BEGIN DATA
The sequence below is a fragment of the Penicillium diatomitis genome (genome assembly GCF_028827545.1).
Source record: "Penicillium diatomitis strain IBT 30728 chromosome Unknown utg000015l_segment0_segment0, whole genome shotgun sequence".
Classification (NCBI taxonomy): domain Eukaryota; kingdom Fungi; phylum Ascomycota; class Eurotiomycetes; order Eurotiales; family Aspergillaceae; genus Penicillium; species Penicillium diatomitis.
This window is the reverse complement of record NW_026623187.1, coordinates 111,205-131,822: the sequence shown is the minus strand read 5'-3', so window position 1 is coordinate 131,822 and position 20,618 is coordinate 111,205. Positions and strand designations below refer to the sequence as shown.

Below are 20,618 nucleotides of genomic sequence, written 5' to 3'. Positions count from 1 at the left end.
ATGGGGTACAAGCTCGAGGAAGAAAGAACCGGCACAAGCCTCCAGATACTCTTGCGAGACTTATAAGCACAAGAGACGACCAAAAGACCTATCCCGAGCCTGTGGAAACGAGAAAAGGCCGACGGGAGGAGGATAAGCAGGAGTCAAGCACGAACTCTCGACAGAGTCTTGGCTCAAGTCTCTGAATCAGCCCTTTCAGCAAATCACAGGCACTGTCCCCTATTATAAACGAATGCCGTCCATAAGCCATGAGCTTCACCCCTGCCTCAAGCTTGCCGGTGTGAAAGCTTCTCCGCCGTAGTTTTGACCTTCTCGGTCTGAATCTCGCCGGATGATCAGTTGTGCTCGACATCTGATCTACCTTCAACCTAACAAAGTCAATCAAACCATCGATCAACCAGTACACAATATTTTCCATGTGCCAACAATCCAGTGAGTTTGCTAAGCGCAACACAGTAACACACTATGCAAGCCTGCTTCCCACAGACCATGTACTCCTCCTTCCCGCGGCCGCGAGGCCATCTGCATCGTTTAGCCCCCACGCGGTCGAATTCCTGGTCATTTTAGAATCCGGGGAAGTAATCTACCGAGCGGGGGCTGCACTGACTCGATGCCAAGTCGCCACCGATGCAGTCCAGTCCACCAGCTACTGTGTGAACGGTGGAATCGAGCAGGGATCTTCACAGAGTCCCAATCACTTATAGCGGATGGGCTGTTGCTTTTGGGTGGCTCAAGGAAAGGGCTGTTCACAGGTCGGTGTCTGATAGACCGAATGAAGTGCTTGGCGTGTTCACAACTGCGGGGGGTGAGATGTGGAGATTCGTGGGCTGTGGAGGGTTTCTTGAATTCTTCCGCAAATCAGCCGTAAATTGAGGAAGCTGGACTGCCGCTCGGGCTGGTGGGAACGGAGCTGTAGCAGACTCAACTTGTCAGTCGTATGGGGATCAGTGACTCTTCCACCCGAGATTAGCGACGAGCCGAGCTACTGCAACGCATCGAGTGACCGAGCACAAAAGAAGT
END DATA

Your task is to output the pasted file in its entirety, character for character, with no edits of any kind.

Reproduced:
The sequence below is a fragment of the Penicillium diatomitis genome (genome assembly GCF_028827545.1).
Source record: "Penicillium diatomitis strain IBT 30728 chromosome Unknown utg000015l_segment0_segment0, whole genome shotgun sequence".
Classification (NCBI taxonomy): domain Eukaryota; kingdom Fungi; phylum Ascomycota; class Eurotiomycetes; order Eurotiales; family Aspergillaceae; genus Penicillium; species Penicillium diatomitis.
This window is the reverse complement of record NW_026623187.1, coordinates 111,205-131,822: the sequence shown is the minus strand read 5'-3', so window position 1 is coordinate 131,822 and position 20,618 is coordinate 111,205. Positions and strand designations below refer to the sequence as shown.

Below are 20,618 nucleotides of genomic sequence, written 5' to 3'. Positions count from 1 at the left end.
ATGGGGTACAAGCTCGAGGAAGAAAGAACCGGCACAAGCCTCCAGATACTCTTGCGAGACTTATAAGCACAAGAGACGACCAAAAGACCTATCCCGAGCCTGTGGAAACGAGAAAAGGCCGACGGGAGGAGGATAAGCAGGAGTCAAGCACGAACTCTCGACAGAGTCTTGGCTCAAGTCTCTGAATCAGCCCTTTCAGCAAATCACAGGCACTGTCCCCTATTATAAACGAATGCCGTCCATAAGCCATGAGCTTCACCCCTGCCTCAAGCTTGCCGGTGTGAAAGCTTCTCCGCCGTAGTTTTGACCTTCTCGGTCTGAATCTCGCCGGATGATCAGTTGTGCTCGACATCTGATCTACCTTCAACCTAACAAAGTCAATCAAACCATCGATCAACCAGTACACAATATTTTCCATGTGCCAACAATCCAGTGAGTTTGCTAAGCGCAACACAGTAACACACTATGCAAGCCTGCTTCCCACAGACCATGTACTCCTCCTTCCCGCGGCCGCGAGGCCATCTGCATCGTTTAGCCCCCACGCGGTCGAATTCCTGGTCATTTTAGAATCCGGGGAAGTAATCTACCGAGCGGGGGCTGCACTGACTCGATGCCAAGTCGCCACCGATGCAGTCCAGTCCACCAGCTACTGTGTGAACGGTGGAATCGAGCAGGGATCTTCACAGAGTCCCAATCACTTATAGCGGATGGGCTGTTGCTTTTGGGTGGCTCAAGGAAAGGGCTGTTCACAGGTCGGTGTCTGATAGACCGAATGAAGTGCTTGGCGTGTTCACAACTGCGGGGGGTGAGATGTGGAGATTCGTGGGCTGTGGAGGGTTTCTTGAATTCTTCCGCAAATCAGCCGTAAATTGAGGAAGCTGGACTGCCGCTCGGGCTGGTGGGAACGGAGCTGTAGCAGACTCAACTTGTCAGTCGTATGGGGATCAGTGACTCTTCCACCCGAGATTAGCGACGAGCCGAGCTACTGCAACGCATCGAGTGACCGAGCACAAAAGAAGT